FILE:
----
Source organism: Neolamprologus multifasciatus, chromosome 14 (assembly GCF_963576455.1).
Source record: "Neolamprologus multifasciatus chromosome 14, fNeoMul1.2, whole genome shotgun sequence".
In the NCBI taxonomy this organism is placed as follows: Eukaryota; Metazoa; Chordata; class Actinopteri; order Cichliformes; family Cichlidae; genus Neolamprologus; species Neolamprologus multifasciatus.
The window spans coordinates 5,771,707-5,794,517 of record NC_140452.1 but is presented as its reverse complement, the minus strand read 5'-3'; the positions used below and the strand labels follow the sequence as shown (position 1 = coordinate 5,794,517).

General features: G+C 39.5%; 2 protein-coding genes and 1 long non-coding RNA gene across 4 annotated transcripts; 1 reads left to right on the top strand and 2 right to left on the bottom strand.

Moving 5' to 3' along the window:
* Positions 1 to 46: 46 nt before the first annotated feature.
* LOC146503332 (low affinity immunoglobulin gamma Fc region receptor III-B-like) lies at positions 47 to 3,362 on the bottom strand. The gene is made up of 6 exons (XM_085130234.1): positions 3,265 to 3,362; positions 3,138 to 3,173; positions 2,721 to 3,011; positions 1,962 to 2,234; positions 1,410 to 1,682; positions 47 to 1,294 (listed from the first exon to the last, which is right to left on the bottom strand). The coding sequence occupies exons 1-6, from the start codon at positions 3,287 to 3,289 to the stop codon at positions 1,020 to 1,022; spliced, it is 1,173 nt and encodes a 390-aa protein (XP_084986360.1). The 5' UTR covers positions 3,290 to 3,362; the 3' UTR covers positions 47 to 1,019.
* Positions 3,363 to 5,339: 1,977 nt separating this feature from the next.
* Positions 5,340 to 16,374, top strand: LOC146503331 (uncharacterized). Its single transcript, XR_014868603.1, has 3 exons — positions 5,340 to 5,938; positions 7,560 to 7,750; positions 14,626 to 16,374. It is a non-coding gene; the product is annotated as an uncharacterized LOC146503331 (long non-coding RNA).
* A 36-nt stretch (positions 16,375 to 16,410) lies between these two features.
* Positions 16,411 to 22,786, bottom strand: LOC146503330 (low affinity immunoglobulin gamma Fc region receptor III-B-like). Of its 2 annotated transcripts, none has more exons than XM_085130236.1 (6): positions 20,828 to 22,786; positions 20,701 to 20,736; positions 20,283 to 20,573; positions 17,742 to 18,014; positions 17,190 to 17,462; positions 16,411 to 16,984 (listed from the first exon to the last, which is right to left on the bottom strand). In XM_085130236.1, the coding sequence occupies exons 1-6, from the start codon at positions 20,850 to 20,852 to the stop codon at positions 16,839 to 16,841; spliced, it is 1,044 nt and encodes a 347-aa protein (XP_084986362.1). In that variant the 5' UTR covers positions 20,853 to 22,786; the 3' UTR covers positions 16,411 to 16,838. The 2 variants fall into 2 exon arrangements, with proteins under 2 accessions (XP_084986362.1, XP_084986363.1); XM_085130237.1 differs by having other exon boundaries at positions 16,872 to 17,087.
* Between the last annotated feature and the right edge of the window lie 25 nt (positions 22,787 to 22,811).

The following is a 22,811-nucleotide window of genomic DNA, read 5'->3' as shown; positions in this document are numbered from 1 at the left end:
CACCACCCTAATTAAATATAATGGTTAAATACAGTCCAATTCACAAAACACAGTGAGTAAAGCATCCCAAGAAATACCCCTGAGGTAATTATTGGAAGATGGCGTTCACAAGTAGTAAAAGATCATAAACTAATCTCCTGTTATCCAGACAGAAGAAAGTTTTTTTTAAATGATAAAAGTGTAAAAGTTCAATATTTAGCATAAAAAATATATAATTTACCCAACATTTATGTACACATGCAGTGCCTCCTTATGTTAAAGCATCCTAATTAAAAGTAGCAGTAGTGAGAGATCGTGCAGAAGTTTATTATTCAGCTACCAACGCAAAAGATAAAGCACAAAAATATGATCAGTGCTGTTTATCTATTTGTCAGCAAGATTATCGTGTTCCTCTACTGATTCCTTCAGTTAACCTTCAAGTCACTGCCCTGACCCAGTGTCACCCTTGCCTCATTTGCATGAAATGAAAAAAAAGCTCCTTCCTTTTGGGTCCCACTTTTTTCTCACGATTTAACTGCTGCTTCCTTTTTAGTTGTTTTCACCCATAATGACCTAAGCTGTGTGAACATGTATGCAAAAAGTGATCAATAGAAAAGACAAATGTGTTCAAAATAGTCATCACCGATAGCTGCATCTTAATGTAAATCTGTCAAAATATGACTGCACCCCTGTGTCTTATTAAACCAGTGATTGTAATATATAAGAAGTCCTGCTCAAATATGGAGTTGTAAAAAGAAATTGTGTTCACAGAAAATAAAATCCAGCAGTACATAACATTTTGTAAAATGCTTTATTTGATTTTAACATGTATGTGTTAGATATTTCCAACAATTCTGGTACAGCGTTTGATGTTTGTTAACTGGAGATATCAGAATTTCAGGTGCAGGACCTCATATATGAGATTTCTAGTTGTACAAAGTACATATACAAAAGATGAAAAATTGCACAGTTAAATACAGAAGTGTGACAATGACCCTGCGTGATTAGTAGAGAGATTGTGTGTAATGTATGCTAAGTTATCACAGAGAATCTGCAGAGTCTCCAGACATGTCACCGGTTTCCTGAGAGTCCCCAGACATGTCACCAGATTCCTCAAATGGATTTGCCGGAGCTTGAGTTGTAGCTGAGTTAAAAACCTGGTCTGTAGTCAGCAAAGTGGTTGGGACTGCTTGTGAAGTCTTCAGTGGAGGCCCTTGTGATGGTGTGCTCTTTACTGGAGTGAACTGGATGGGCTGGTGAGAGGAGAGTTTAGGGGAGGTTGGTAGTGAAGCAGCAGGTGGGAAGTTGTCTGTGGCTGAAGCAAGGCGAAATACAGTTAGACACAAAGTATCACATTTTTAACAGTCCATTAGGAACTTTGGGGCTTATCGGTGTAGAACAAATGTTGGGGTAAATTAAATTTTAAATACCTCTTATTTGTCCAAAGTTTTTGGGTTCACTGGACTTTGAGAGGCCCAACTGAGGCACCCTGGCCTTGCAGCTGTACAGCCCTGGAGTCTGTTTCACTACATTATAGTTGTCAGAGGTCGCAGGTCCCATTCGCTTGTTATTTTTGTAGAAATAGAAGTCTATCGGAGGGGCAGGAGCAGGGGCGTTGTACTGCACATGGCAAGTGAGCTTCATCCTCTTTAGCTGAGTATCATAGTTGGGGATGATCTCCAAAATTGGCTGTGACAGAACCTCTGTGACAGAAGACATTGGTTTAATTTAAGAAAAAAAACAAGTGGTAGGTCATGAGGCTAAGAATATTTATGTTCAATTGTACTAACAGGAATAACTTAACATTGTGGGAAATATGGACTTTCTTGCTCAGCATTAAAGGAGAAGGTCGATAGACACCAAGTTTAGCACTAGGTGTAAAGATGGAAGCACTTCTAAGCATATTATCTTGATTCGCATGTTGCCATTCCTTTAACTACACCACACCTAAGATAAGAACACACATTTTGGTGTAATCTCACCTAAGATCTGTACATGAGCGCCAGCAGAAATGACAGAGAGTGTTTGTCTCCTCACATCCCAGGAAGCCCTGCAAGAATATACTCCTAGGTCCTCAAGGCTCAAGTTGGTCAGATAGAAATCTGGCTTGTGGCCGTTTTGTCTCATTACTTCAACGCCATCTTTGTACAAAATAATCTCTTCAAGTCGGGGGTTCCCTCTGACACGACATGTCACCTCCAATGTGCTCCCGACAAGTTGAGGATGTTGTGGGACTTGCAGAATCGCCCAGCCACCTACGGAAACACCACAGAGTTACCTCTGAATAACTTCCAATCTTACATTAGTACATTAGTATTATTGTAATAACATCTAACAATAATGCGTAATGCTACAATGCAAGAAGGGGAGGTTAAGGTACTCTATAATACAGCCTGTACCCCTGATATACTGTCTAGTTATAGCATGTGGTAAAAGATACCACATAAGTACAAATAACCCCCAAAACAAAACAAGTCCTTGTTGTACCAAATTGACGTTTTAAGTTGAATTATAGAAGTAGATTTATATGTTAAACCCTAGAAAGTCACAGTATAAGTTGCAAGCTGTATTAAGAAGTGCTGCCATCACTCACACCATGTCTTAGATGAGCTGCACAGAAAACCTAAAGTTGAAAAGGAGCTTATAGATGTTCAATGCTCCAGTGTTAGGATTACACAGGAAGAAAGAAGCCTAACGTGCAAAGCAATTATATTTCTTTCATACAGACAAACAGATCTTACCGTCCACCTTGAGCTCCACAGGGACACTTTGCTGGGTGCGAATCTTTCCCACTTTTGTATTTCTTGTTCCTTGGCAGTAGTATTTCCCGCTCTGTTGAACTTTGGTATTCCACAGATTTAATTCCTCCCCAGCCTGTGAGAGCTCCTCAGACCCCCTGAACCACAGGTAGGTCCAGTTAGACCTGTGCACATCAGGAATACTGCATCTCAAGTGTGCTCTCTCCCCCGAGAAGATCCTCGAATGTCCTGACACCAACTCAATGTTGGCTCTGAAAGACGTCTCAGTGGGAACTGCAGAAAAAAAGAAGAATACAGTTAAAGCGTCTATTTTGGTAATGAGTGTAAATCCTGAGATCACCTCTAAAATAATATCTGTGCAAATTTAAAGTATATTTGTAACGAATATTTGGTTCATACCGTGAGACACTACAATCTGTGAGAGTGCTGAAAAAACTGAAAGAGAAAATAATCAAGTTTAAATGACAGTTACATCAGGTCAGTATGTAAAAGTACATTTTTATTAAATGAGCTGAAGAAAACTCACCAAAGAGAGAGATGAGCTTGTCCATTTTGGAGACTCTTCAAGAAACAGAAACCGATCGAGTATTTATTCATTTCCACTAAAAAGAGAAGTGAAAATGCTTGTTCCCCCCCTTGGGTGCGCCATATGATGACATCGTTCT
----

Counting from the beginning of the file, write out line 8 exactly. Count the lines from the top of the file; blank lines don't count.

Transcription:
* LOC146503332 (low affinity immunoglobulin gamma Fc region receptor III-B-like) lies at positions 47 to 3,362 on the bottom strand. The gene is made up of 6 exons (XM_085130234.1): positions 3,265 to 3,362; positions 3,138 to 3,173; positions 2,721 to 3,011; positions 1,962 to 2,234; positions 1,410 to 1,682; positions 47 to 1,294 (listed from the first exon to the last, which is right to left on the bottom strand). The coding sequence occupies exons 1-6, from the start codon at positions 3,287 to 3,289 to the stop codon at positions 1,020 to 1,022; spliced, it is 1,173 nt and encodes a 390-aa protein (XP_084986360.1). The 5' UTR covers positions 3,290 to 3,362; the 3' UTR covers positions 47 to 1,019.